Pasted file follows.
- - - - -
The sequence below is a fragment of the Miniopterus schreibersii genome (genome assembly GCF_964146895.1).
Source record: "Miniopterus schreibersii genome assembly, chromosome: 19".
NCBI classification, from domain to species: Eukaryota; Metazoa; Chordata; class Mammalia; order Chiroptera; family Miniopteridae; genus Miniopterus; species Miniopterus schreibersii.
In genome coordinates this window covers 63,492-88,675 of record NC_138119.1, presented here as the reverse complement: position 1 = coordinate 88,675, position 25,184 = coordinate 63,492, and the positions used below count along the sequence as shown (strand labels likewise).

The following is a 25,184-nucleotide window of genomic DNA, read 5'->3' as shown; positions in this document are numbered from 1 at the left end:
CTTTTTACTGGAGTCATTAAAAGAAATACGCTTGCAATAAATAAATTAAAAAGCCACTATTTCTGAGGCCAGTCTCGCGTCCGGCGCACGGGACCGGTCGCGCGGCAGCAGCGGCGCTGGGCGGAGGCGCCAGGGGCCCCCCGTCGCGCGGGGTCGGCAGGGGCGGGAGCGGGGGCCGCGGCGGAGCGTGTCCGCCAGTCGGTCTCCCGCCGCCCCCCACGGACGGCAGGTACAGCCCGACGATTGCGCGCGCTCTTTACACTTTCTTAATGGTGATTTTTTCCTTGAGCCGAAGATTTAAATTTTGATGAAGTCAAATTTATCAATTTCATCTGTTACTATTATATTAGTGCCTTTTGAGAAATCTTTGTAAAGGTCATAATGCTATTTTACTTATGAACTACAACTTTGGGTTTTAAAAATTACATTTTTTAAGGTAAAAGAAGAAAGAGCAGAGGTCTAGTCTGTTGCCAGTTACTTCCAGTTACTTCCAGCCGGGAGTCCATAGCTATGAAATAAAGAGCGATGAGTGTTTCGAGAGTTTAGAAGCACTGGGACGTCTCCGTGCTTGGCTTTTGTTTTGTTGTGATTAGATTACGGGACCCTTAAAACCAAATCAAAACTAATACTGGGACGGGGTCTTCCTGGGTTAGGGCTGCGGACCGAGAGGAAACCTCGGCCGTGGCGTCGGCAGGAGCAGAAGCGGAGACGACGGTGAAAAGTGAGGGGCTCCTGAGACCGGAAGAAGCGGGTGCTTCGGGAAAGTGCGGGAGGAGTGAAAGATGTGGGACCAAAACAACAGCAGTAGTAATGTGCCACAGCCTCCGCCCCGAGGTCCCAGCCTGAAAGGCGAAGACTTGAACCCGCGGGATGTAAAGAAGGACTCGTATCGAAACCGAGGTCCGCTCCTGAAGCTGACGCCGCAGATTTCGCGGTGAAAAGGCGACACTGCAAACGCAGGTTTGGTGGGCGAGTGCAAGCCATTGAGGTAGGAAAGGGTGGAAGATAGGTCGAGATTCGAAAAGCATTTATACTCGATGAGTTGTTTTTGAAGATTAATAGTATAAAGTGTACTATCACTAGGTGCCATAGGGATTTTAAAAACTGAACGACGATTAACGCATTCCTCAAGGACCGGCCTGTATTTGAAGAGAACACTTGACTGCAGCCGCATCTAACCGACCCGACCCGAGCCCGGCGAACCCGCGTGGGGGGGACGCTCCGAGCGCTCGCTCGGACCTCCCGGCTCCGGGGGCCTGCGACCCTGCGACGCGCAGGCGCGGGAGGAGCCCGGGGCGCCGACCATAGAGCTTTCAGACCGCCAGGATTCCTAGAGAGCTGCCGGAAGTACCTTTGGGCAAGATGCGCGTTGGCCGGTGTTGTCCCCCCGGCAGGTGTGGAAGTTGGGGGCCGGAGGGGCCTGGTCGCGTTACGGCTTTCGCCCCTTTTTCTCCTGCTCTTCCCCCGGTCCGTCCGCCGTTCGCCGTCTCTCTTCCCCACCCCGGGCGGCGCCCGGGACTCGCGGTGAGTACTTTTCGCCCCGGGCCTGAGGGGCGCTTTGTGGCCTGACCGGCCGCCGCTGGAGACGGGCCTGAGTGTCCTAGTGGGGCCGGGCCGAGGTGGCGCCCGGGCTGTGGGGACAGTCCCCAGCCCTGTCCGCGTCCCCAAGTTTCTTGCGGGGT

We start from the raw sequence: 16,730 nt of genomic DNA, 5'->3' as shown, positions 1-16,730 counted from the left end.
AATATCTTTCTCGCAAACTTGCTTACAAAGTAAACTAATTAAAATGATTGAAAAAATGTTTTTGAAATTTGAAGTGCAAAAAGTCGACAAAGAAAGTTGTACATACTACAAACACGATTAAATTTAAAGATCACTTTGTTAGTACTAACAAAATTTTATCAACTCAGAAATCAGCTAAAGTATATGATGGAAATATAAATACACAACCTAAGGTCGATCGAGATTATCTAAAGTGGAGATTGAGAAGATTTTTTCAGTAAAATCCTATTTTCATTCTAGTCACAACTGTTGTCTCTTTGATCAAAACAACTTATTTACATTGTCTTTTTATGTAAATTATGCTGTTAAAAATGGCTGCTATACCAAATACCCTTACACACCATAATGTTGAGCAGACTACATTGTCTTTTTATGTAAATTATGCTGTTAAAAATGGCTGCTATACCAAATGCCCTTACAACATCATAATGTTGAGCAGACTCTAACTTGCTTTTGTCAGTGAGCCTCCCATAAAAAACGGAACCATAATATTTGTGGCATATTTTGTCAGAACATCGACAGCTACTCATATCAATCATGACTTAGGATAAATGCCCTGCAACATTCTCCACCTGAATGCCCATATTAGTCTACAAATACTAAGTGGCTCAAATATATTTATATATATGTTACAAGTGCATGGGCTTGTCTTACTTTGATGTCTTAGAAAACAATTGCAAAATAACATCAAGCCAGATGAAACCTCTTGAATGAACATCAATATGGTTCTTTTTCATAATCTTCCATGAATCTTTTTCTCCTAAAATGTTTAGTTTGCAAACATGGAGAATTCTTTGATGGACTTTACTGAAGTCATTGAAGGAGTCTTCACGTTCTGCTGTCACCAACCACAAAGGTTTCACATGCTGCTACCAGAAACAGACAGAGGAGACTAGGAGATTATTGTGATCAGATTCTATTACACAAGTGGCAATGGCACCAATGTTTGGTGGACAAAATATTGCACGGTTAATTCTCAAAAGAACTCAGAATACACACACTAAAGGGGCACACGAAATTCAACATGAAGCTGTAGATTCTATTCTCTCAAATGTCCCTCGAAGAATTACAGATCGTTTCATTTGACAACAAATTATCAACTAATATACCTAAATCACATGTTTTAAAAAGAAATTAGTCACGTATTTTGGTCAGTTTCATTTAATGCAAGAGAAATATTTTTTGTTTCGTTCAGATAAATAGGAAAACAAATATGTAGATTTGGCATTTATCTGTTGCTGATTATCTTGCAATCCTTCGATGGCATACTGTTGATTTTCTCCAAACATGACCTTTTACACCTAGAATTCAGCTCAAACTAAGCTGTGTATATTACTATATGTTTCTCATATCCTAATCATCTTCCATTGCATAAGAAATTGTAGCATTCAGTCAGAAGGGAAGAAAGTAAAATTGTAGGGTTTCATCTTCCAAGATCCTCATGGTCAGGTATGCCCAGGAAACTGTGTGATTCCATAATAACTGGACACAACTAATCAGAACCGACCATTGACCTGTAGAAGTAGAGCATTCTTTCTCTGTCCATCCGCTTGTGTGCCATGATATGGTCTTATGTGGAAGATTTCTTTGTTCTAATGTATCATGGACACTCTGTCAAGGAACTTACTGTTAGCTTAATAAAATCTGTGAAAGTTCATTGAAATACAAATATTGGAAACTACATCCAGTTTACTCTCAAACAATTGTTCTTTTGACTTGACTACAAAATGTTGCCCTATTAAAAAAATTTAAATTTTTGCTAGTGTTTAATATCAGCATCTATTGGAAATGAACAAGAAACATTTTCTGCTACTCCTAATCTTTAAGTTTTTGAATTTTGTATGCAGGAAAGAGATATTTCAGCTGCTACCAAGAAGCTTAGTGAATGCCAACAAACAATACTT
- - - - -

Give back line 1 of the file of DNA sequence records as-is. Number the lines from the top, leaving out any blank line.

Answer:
The sequence below is a fragment of the Miniopterus schreibersii genome (genome assembly GCF_964146895.1).